The annual Oil and Gas Turkmenistan (OGT) Conference wrapped up November 17, and as noted, it was less attended this year by contrast with last year, with about 500 delegates from energy companies and governments. No dramatic new announcements were made, although Turkmen gas officials emphasized yet again how large Turkmenistan's reserves were (estimates have been revised upwards to 71.21 billion tons of fuel); how much Ashgabat intends to diversify its delivery routes; and how it will sell gas at the border, i.e. let foreign partners concern themselves about further pipelines.
Interestingly, Turkmen ministers said they were now hoping to receive international help to build the East-West pipeline within the country, which will help boost capacity for exports to Europe, Reuters reported. When the East-West project was first envisioned two years ago, Turkmenistan announced an international tender, then revised the deadline, then unexpectedly cancelled it and said it would do the construction itself.
According to Reuters, Amanali Khanalyev, chairman of the state gas firm Turkmengaz, said the 800-kilometer East-West pipeline would enable Turkmenistan to supply 30 billion cubic meters (bcm) a year to Europe by delivering gas from the South Yolotan fields to the Caspian shore -- where it would presumably link up to an undersea route, presumably the Trans-Caspian Pipeline (TCP).
In an article published on the official government web site Turkmenistan Golden Age about OGT, the State News Agency of Turkmenistan (TDH) spoke of the Chinese pipeline reaching up to 40 billion cubic meters a year (previously it had been described as 30 bcm); the Russian pipeline to the north was referenced, as was the pipeline to Iran. Both the Turkmenistan-Afghanistan-Pakistan-India (TAPI) and Trans-Caspian Pipeline were mentioned as "projects actively being advanced." TDH said most of the interest of foreign gas and oil companies was in the Caspian Sea's hydrocarbons and South Yolotan's deposits, now estimated at 26.2 trillion bcm.
Once again, it seemed as if Turkmen officials were letting Europeans -- and Americans -- do most of the talking about their potential joint projects such as the Trans Caspian Pipeline. Turkmen statements remained at the level of generalities:
It is quite natural that the fuel and energy sector is the a foundation that qualitatively new relations between Turkmenistan and the European Union based on the goodwill, openness and mutual respect and economic benefit are built on. It was noted during the forum that the energy demand in European countries was predicted to double by 2030, and this fact stimulates their interest in the Caspian region and particularly in Turkmenistan that is viewed as one of the top gas exporting countries to the European market.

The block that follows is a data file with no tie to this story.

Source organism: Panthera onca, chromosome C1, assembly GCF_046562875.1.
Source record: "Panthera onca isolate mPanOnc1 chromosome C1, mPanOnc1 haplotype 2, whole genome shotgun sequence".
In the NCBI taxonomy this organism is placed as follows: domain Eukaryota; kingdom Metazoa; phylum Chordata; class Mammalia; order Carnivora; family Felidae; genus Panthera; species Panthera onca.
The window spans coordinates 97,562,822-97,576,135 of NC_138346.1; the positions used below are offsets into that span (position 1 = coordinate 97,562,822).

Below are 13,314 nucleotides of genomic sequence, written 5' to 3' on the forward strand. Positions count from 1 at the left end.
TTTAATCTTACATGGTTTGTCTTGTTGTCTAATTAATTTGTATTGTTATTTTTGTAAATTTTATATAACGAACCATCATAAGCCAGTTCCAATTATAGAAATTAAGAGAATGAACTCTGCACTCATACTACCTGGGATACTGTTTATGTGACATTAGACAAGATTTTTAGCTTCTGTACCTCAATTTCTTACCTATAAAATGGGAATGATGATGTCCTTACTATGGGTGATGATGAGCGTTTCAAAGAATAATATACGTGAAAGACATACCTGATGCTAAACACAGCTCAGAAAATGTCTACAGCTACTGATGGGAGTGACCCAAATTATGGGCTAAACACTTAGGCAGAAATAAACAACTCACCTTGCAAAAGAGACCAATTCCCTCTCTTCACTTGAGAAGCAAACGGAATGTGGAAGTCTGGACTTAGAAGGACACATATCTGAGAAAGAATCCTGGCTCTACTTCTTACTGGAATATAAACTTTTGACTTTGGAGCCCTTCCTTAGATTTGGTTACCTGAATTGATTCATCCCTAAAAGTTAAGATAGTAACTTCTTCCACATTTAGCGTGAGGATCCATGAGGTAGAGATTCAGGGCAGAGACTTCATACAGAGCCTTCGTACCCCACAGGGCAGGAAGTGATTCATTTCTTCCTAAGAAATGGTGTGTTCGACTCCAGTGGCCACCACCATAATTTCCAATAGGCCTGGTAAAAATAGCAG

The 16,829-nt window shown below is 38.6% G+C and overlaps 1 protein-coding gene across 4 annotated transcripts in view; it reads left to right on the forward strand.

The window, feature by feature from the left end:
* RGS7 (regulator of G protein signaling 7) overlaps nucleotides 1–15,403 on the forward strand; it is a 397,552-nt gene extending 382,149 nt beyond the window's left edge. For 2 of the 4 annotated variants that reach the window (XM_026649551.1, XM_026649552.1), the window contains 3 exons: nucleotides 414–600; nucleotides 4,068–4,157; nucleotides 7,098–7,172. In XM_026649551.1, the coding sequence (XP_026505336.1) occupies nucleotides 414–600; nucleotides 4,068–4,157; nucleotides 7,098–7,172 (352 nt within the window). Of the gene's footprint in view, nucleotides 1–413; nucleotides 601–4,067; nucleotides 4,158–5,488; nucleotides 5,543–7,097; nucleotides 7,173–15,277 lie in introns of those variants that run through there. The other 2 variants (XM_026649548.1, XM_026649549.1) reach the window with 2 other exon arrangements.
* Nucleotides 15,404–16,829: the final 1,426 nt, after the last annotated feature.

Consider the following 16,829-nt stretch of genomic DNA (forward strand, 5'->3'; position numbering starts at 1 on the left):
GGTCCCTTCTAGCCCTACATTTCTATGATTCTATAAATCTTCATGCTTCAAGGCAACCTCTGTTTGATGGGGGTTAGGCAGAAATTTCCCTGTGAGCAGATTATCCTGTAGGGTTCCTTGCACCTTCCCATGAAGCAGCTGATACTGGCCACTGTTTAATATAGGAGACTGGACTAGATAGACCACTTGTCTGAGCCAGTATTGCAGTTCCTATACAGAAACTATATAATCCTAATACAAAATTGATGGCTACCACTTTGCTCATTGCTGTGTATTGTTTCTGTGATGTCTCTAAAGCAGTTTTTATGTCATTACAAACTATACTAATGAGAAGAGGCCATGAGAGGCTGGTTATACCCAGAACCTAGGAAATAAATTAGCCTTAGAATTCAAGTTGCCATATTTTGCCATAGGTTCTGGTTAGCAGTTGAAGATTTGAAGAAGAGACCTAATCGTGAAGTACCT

At a scientific conference following the OGT, Daniel Stein, senior adviser to the US State Department's office of the special envoy for Eurasian energy, said the US had supposed the Trans Caspian for 15 years and continued to support it.
"If Turkmenistan, Azerbaijan and the EU come to an agreement about the construction of such a pipeline, there cannot be any obstacles for the construction of this pipeline, “ RIA Novosti quoted him as saying. He added that the US would continue to support Europe's drive for energy security, as Europe was the largest investment partner in the US, and would also continue to support Turkmenistan in finding new routes to market for its oil and gas reserves.
Pierre Morel, the EU's special representative to Central Asia, met with President Berdymukhamedov and held a televised news conference, where he said that for the first time in history, the EU was mandated to conclude a tripartite energy agreement with Turkmenistan and Azerbaijan.
In its wrap-up piece, TDH made up for failing to mention some of the foreign energy companies in its first article on the annual expo, noting the presence of "Chevron, Shell, ExxonMobil (US), ВР (UK), Тotal and Schlumberger (France), Itera (Russia), RWE (Germany), Eni (Italy), Petronas Charigali (Malaysia), the China National Petroleum Corporation (CNPC), Hyundai (South Korea) and many other ‘heavyweights’ of the world oil and gas business."
Some observers noticed that in the state and foreign media coverage of OGT, Yagshigeldy Kakaev, chairman of the Presidential State Agency for Management and Use of Hydrocarbon Resources, was not mentioned. He was listed on the program to speak, but it’s not clear if he did from official accounts. Every other ministry related to energy was present at the expo, but the one actually endowed with decision-making power under the president's personal control, if present, wasn't noted. Baymyrat Hojamukhammedov, deputy chairman of the cabinet of ministers responsible for the oil and gas sector, was assigned by the president to meet with foreign gas and oil company executives.